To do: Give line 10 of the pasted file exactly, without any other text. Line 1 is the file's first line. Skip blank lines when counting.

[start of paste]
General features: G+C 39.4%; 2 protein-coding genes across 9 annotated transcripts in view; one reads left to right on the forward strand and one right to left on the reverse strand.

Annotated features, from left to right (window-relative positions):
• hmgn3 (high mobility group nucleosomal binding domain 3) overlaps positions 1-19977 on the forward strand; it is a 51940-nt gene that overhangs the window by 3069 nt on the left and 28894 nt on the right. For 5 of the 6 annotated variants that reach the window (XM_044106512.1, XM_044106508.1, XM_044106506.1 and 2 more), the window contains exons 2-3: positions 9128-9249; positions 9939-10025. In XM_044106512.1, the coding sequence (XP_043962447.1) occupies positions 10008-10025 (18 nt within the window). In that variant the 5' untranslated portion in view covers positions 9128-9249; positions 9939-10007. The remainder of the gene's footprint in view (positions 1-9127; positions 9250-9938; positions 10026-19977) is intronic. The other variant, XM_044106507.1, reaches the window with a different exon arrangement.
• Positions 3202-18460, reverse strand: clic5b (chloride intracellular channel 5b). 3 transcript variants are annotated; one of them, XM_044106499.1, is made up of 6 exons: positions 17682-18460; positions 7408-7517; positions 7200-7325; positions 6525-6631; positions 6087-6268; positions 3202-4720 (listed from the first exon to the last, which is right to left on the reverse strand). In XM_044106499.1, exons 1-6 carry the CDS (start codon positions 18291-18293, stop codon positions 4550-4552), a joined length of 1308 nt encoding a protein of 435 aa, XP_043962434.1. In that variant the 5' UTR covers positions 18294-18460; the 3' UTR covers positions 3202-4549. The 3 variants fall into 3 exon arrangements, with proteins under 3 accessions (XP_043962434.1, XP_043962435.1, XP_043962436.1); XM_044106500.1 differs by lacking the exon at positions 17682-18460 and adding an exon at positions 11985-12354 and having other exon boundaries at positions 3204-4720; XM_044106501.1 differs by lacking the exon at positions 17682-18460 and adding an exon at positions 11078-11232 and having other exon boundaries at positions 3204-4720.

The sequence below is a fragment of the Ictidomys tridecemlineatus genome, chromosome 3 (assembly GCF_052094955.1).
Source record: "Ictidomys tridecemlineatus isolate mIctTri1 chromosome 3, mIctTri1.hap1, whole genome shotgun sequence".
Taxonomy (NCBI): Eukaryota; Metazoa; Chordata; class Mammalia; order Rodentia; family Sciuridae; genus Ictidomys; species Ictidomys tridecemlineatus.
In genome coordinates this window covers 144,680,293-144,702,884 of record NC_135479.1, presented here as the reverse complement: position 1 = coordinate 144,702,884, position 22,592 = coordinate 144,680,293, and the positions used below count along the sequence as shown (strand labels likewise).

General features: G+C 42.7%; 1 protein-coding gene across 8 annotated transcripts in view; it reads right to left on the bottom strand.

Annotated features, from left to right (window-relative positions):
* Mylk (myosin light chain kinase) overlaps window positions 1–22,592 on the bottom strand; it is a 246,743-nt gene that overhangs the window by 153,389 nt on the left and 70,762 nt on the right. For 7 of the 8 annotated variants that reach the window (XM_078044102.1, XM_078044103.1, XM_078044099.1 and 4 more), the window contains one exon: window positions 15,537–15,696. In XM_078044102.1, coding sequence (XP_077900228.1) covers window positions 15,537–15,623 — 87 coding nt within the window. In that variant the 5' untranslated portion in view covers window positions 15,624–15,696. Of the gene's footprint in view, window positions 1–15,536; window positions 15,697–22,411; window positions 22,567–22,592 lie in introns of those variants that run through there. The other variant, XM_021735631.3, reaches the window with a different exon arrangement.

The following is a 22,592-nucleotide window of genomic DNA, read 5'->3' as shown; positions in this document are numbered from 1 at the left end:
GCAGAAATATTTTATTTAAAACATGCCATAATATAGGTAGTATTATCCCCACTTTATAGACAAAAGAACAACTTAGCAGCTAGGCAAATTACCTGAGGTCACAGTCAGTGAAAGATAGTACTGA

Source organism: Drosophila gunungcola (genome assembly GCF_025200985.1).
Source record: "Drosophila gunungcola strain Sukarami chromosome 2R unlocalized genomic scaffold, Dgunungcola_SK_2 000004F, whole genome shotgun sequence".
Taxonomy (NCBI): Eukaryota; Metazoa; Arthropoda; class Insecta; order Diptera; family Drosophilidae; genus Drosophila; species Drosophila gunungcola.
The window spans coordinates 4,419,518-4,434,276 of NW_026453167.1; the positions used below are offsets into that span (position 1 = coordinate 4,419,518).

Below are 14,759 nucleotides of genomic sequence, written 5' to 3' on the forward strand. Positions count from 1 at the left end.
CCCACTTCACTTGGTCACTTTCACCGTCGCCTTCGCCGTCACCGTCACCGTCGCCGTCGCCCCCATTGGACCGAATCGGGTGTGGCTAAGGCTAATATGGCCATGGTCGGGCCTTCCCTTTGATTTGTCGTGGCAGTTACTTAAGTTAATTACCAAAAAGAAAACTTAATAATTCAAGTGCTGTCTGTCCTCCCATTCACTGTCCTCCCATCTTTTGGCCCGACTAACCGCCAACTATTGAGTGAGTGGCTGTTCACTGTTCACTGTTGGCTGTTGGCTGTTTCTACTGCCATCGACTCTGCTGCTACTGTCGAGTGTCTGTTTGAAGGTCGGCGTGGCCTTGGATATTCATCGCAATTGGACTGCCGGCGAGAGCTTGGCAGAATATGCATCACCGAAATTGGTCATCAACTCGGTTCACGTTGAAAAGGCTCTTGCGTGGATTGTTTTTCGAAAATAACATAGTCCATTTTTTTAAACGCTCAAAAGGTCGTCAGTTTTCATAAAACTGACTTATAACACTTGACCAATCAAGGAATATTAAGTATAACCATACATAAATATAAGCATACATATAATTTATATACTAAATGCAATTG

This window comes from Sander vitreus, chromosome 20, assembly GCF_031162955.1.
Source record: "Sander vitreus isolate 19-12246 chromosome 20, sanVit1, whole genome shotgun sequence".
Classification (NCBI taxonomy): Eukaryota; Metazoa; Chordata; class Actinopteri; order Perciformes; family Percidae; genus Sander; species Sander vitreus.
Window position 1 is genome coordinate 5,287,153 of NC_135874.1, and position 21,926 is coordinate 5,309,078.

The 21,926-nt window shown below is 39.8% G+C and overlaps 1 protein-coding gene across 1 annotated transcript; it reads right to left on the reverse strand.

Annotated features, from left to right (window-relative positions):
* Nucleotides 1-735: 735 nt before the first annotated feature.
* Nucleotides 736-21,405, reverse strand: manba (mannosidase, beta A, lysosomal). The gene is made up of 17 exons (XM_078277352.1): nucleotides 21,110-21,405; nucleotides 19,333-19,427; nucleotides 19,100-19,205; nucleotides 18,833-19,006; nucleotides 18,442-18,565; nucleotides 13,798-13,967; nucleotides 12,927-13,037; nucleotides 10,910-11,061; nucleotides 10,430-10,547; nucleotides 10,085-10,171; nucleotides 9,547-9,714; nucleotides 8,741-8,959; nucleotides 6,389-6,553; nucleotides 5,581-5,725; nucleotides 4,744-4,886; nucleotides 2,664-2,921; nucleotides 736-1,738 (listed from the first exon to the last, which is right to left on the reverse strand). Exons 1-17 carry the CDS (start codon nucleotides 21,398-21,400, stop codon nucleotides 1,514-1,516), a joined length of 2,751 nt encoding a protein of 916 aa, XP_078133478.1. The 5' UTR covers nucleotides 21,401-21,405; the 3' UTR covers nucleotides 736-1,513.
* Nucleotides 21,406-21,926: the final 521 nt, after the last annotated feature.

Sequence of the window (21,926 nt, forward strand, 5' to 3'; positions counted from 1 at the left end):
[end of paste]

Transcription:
Annotated features, from left to right (window-relative positions):